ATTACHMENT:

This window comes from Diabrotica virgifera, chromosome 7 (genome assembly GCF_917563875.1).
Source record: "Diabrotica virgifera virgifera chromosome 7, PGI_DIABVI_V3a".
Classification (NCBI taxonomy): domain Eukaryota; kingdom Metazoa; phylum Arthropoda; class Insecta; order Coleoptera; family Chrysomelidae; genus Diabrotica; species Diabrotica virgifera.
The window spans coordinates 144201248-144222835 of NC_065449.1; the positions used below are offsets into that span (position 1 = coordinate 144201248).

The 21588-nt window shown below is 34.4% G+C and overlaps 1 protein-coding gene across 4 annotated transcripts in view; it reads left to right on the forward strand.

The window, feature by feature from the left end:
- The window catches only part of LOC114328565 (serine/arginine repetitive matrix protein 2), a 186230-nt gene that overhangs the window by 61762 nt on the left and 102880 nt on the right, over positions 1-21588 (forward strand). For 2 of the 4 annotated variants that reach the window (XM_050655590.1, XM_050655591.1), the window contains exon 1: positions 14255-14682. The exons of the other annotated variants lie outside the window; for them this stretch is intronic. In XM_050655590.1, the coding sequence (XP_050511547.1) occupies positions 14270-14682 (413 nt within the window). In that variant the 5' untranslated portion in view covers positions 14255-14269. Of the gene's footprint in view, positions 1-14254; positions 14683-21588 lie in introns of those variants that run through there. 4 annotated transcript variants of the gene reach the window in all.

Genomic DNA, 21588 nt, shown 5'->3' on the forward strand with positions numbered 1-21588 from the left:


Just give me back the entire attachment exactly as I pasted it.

This window comes from Diabrotica virgifera, chromosome 7 (genome assembly GCF_917563875.1).
Source record: "Diabrotica virgifera virgifera chromosome 7, PGI_DIABVI_V3a".
Classification (NCBI taxonomy): domain Eukaryota; kingdom Metazoa; phylum Arthropoda; class Insecta; order Coleoptera; family Chrysomelidae; genus Diabrotica; species Diabrotica virgifera.
The window spans coordinates 144201248-144222835 of NC_065449.1; the positions used below are offsets into that span (position 1 = coordinate 144201248).

The 21588-nt window shown below is 34.4% G+C and overlaps 1 protein-coding gene across 4 annotated transcripts in view; it reads left to right on the forward strand.

The window, feature by feature from the left end:
- The window catches only part of LOC114328565 (serine/arginine repetitive matrix protein 2), a 186230-nt gene that overhangs the window by 61762 nt on the left and 102880 nt on the right, over positions 1-21588 (forward strand). For 2 of the 4 annotated variants that reach the window (XM_050655590.1, XM_050655591.1), the window contains exon 1: positions 14255-14682. The exons of the other annotated variants lie outside the window; for them this stretch is intronic. In XM_050655590.1, the coding sequence (XP_050511547.1) occupies positions 14270-14682 (413 nt within the window). In that variant the 5' untranslated portion in view covers positions 14255-14269. Of the gene's footprint in view, positions 1-14254; positions 14683-21588 lie in introns of those variants that run through there. 4 annotated transcript variants of the gene reach the window in all.

Genomic DNA, 21588 nt, shown 5'->3' on the forward strand with positions numbered 1-21588 from the left: